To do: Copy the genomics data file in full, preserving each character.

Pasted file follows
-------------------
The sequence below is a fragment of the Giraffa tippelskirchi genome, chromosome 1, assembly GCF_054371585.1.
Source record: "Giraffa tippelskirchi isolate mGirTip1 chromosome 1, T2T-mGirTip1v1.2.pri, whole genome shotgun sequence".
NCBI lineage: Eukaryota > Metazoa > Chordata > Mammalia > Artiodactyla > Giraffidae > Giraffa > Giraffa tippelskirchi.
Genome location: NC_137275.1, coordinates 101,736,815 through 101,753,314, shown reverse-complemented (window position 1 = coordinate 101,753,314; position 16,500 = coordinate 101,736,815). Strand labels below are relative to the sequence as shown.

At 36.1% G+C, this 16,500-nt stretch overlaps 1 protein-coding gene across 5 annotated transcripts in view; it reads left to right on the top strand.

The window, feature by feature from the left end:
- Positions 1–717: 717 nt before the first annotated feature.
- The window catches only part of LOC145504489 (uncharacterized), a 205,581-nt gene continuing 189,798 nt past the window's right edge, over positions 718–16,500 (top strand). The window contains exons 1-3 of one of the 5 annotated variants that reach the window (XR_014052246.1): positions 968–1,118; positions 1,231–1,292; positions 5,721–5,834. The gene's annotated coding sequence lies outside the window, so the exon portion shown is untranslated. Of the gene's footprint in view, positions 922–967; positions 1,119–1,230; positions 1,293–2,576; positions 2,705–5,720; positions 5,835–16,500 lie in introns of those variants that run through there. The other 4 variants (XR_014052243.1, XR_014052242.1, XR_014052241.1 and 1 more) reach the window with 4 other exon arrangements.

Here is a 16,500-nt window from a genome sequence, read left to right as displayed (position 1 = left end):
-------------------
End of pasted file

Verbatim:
The sequence below is a fragment of the Giraffa tippelskirchi genome, chromosome 1, assembly GCF_054371585.1.
Source record: "Giraffa tippelskirchi isolate mGirTip1 chromosome 1, T2T-mGirTip1v1.2.pri, whole genome shotgun sequence".
NCBI lineage: Eukaryota > Metazoa > Chordata > Mammalia > Artiodactyla > Giraffidae > Giraffa > Giraffa tippelskirchi.
Genome location: NC_137275.1, coordinates 101,736,815 through 101,753,314, shown reverse-complemented (window position 1 = coordinate 101,753,314; position 16,500 = coordinate 101,736,815). Strand labels below are relative to the sequence as shown.

At 36.1% G+C, this 16,500-nt stretch overlaps 1 protein-coding gene across 5 annotated transcripts in view; it reads left to right on the top strand.

The window, feature by feature from the left end:
- Positions 1–717: 717 nt before the first annotated feature.
- The window catches only part of LOC145504489 (uncharacterized), a 205,581-nt gene continuing 189,798 nt past the window's right edge, over positions 718–16,500 (top strand). The window contains exons 1-3 of one of the 5 annotated variants that reach the window (XR_014052246.1): positions 968–1,118; positions 1,231–1,292; positions 5,721–5,834. The gene's annotated coding sequence lies outside the window, so the exon portion shown is untranslated. Of the gene's footprint in view, positions 922–967; positions 1,119–1,230; positions 1,293–2,576; positions 2,705–5,720; positions 5,835–16,500 lie in introns of those variants that run through there. The other 4 variants (XR_014052243.1, XR_014052242.1, XR_014052241.1 and 1 more) reach the window with 4 other exon arrangements.

Here is a 16,500-nt window from a genome sequence, read left to right as displayed (position 1 = left end):